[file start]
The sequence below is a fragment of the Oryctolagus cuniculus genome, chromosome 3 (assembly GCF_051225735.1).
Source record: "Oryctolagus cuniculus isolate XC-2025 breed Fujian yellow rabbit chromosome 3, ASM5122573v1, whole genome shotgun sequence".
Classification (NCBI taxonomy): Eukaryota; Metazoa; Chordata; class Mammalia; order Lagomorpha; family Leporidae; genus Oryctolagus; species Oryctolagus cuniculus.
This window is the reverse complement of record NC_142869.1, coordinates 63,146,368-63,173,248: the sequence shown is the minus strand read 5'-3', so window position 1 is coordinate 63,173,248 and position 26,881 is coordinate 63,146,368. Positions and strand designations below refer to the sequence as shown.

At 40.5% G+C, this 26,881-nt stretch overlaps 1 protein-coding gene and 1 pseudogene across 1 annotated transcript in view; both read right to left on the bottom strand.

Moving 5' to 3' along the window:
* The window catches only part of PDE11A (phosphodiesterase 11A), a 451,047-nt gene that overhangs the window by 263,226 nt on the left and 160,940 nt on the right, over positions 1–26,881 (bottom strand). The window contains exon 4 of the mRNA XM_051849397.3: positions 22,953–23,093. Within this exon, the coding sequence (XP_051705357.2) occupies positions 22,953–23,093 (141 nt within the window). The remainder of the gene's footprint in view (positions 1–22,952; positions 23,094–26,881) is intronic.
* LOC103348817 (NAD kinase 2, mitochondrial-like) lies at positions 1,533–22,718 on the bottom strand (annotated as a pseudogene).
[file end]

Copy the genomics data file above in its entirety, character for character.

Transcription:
The sequence below is a fragment of the Oryctolagus cuniculus genome, chromosome 3 (assembly GCF_051225735.1).
Source record: "Oryctolagus cuniculus isolate XC-2025 breed Fujian yellow rabbit chromosome 3, ASM5122573v1, whole genome shotgun sequence".
Classification (NCBI taxonomy): Eukaryota; Metazoa; Chordata; class Mammalia; order Lagomorpha; family Leporidae; genus Oryctolagus; species Oryctolagus cuniculus.
This window is the reverse complement of record NC_142869.1, coordinates 63,146,368-63,173,248: the sequence shown is the minus strand read 5'-3', so window position 1 is coordinate 63,173,248 and position 26,881 is coordinate 63,146,368. Positions and strand designations below refer to the sequence as shown.

At 40.5% G+C, this 26,881-nt stretch overlaps 1 protein-coding gene and 1 pseudogene across 1 annotated transcript in view; both read right to left on the bottom strand.

Moving 5' to 3' along the window:
* The window catches only part of PDE11A (phosphodiesterase 11A), a 451,047-nt gene that overhangs the window by 263,226 nt on the left and 160,940 nt on the right, over positions 1–26,881 (bottom strand). The window contains exon 4 of the mRNA XM_051849397.3: positions 22,953–23,093. Within this exon, the coding sequence (XP_051705357.2) occupies positions 22,953–23,093 (141 nt within the window). The remainder of the gene's footprint in view (positions 1–22,952; positions 23,094–26,881) is intronic.
* LOC103348817 (NAD kinase 2, mitochondrial-like) lies at positions 1,533–22,718 on the bottom strand (annotated as a pseudogene).